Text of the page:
Government

Urbaser Balfour Beatty wins £500m EfW contract

UBB EFW

Gloucestershire County Council's Cabinet have given the go-ahead for Urbaser Balfour Beatty (UBB) to build and operate an energy-from-waste facility at Javelin Park, near Haresfield after months of ‘technical, financial and legal discussions’.

The 25-year contract, estimated to be worth approximately £500 million, will see the combined heat and electricity facility process up to 190,000 tonnes of waste a year, specifically focusing on the waste that cannot be reduced, reused or recycled. The council has said that it aims to recycle 70 per cent of Gloucestershire’s rubbish by 2030, with the remaining 30 per cent being sent to the UBB facility. The county recycled 47 per cent of its rubbish in 2011-12.

Councillor Stan Waddington, Cabinet Project Champion for waste, welcomed the agreement, saying: "This decision follows on from Cabinet's decision in December last year and will now allow us to agree a formal contract. This deal is good value for Gloucestershire taxpayers and will help us deliver a clean, green and affordable solution to Gloucestershire's rubbish… People can be reassured that the proposed contract has been designed to be flexible and capable of adapting to what we need."

Javier Peiro of Urbaser Balfour Beatty said: "Urbaser Balfour Beatty is pleased that Gloucestershire County Council's Cabinet has awarded the contract for a long-term solution to the county's waste problem. We… are confident that this contract offers excellent value and benefits for the county.

"The proposed energy-from-waste facility at Javelin Park will play a vital role in meeting the real and pressing need for an alternative to landfill in Gloucestershire… [and] would prevent the equivalent annual greenhouse gas emissions of nearly a million cars, recover approximately 3,000 tonnes of metals each year for recycling, and increase Gloucestershire's renewable energy production by over 50 per cent."

According to the council, the contract will:

  • Save taxpayers £190 million over 25 years from eliminating landfill and energy prices;
  • Divert 92 per cent of the county's residual household waste from landfill;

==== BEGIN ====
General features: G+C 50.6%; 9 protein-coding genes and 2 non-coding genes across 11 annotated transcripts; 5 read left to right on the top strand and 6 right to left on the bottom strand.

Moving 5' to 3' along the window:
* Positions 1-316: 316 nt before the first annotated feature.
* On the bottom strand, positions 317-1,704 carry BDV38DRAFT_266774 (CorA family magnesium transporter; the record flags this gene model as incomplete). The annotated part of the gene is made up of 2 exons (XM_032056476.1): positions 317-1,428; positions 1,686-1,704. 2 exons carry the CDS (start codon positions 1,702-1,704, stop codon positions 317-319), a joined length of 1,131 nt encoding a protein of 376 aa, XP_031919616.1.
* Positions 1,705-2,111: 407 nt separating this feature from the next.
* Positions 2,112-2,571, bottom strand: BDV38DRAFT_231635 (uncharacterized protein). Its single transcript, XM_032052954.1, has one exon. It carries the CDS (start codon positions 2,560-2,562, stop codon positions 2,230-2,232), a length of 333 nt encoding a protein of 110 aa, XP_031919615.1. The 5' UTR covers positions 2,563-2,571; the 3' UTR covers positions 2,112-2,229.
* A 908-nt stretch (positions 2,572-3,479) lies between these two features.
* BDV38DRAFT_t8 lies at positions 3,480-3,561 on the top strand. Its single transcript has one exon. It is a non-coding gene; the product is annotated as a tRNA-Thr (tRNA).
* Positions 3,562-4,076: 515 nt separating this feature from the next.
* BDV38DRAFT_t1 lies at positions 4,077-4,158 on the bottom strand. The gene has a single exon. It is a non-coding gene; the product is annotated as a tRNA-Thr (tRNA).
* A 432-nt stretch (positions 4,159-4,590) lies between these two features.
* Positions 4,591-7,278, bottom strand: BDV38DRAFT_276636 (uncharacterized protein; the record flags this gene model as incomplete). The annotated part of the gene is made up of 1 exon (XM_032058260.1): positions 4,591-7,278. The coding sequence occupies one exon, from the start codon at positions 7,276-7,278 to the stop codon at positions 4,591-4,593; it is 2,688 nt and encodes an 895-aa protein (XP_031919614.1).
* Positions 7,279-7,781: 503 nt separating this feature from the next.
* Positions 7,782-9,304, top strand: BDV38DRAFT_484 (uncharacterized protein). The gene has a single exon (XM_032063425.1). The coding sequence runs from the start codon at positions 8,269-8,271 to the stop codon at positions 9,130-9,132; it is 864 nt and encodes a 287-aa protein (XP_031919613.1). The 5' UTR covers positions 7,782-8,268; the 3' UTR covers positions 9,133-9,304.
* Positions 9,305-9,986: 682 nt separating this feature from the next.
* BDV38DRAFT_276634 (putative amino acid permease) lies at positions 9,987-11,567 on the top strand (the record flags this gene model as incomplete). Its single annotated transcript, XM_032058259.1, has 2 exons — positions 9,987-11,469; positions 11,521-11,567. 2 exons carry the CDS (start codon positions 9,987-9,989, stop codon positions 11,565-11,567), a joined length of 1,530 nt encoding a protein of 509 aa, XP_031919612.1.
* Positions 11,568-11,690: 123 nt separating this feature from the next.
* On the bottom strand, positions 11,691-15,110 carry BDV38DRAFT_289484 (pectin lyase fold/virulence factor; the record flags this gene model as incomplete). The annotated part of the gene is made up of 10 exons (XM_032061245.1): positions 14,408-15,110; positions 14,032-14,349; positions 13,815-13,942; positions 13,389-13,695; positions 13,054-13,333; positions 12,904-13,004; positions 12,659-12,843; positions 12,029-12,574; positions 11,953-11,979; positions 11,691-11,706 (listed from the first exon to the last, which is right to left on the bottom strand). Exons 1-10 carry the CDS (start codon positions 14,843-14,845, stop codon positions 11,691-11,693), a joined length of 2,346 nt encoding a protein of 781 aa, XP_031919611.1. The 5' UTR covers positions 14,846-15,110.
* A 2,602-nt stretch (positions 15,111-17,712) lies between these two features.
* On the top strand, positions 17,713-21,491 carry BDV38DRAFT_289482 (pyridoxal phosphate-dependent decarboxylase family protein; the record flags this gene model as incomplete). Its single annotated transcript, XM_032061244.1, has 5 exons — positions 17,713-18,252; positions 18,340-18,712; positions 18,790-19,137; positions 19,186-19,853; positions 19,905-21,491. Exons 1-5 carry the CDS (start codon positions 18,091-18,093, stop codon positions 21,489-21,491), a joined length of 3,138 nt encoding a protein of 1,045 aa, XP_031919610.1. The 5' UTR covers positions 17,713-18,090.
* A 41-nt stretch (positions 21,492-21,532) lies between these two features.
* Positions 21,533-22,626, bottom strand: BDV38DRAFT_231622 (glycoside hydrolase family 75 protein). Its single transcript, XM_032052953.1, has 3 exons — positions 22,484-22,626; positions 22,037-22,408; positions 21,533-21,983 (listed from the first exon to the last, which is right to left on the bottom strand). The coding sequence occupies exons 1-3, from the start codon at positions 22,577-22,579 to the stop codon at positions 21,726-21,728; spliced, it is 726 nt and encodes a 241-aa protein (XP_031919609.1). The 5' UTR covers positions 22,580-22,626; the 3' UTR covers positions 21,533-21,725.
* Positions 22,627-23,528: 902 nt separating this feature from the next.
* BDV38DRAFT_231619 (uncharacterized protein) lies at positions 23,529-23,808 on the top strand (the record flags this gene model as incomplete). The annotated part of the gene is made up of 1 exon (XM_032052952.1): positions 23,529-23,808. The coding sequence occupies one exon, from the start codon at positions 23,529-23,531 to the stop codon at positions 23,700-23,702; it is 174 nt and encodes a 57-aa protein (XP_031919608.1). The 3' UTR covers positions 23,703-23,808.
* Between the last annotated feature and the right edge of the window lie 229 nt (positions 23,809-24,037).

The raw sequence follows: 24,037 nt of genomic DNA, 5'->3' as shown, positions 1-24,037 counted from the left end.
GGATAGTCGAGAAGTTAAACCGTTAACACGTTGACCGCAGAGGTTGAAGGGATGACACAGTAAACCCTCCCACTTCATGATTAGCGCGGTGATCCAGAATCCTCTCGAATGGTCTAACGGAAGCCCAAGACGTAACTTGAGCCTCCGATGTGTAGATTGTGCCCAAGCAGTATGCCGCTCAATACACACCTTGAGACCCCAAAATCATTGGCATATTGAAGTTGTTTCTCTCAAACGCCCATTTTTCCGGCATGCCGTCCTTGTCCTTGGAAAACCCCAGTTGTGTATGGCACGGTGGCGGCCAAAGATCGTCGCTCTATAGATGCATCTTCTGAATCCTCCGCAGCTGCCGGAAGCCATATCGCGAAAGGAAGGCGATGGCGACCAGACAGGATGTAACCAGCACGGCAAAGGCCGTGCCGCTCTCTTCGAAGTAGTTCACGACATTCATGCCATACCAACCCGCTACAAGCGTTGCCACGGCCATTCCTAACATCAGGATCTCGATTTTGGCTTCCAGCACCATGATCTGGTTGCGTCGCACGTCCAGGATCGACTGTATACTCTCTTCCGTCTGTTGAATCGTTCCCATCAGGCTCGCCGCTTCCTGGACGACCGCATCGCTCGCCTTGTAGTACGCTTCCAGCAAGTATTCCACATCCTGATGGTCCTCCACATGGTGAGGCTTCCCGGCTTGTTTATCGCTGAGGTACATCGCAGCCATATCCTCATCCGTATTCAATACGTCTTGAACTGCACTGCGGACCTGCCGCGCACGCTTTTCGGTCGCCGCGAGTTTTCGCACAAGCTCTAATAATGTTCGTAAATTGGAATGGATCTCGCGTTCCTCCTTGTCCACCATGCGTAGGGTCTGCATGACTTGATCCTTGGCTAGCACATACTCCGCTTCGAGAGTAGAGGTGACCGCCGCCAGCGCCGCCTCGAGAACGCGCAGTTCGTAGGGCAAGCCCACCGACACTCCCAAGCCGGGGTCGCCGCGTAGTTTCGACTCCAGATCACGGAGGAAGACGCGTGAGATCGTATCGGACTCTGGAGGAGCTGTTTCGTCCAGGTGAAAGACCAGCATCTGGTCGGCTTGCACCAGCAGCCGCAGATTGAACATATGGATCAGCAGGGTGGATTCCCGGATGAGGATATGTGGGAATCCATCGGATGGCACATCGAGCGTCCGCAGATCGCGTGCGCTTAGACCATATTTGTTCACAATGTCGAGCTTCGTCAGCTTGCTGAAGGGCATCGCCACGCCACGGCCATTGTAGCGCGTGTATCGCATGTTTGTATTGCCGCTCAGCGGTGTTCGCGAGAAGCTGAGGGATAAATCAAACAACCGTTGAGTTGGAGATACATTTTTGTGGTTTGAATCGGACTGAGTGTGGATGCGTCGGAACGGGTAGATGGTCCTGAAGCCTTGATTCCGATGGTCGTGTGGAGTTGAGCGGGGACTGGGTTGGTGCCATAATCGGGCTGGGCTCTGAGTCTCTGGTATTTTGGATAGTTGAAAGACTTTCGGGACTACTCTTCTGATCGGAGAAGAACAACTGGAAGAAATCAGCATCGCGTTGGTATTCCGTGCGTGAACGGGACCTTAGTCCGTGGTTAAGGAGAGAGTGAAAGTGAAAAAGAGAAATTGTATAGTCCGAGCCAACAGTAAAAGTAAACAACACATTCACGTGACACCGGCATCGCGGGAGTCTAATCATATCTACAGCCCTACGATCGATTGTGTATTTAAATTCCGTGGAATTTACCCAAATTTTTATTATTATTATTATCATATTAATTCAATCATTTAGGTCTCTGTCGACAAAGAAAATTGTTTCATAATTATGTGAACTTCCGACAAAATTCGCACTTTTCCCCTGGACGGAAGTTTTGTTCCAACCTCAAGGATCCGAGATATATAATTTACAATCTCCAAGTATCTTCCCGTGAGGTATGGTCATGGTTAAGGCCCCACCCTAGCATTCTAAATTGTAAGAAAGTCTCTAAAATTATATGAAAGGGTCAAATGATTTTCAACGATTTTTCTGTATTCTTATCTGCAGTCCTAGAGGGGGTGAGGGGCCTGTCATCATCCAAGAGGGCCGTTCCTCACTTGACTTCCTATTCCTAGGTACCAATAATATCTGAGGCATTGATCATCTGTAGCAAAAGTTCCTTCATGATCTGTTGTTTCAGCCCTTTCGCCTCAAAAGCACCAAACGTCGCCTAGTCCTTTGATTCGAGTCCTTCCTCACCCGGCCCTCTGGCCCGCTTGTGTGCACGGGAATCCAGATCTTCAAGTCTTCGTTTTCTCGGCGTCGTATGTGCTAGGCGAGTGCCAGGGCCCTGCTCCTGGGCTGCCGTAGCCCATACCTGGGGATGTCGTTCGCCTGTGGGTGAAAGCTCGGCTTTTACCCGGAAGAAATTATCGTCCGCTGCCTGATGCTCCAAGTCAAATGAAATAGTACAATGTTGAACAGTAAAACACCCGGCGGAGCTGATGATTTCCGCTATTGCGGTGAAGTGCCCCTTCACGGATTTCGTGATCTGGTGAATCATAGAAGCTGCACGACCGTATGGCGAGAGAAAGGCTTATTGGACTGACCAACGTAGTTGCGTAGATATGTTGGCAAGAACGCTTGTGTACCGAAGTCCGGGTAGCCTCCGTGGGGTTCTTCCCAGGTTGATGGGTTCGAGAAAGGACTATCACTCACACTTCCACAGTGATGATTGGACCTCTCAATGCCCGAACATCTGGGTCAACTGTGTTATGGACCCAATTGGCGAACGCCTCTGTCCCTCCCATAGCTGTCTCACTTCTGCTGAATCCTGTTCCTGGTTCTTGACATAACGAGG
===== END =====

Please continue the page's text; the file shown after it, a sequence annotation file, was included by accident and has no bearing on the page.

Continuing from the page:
• Generate 16,000 megawatt hours of renewable electricity a year (equivalent to the needs of around 25,000 homes);
  • Potentially provide heat to local businesses and residents.
  • Create 300 jobs during construction and 40 jobs during operation.

The ‘potential’ to provide heat to local business and residents is a recurring issue with combined heat and power (CHP) plants, as historically, they have rarely been able to deliver on their heat-providing services, due to the disruptive nature of implementing the required pipe network to nearby buildings. Veolia’s South East London Combined Heat and Power plant for example, was built in 1994 but is still unable to provide heat to buildings due to a lack of infrastructure. Incinerators that only produce electricity tend to achieve conversion efficiencies of between 15 and 25 per cent, whereas adding heat production can take efficiencies up to 79 per cent, according to consultancy AEA.

This plant is the latest of several energy-from-waste plants to get the go ahead, despite a recent report from Eunomia Research & Consulting suggesting that the UK could see overcapacity in residual waste treatment plants by 2015, if the current rate of construction is not curbed. The report suggests that due to increased emphasis on recycling, reusing and recovering material, residual waste rates are falling, leaving incinerators without the required levels of waste needed to produce efficient and cost-effective processes.

UBB will now have to wait for its planning application to be approved and an environmental permit to be granted by the Environment Agency before construction can start.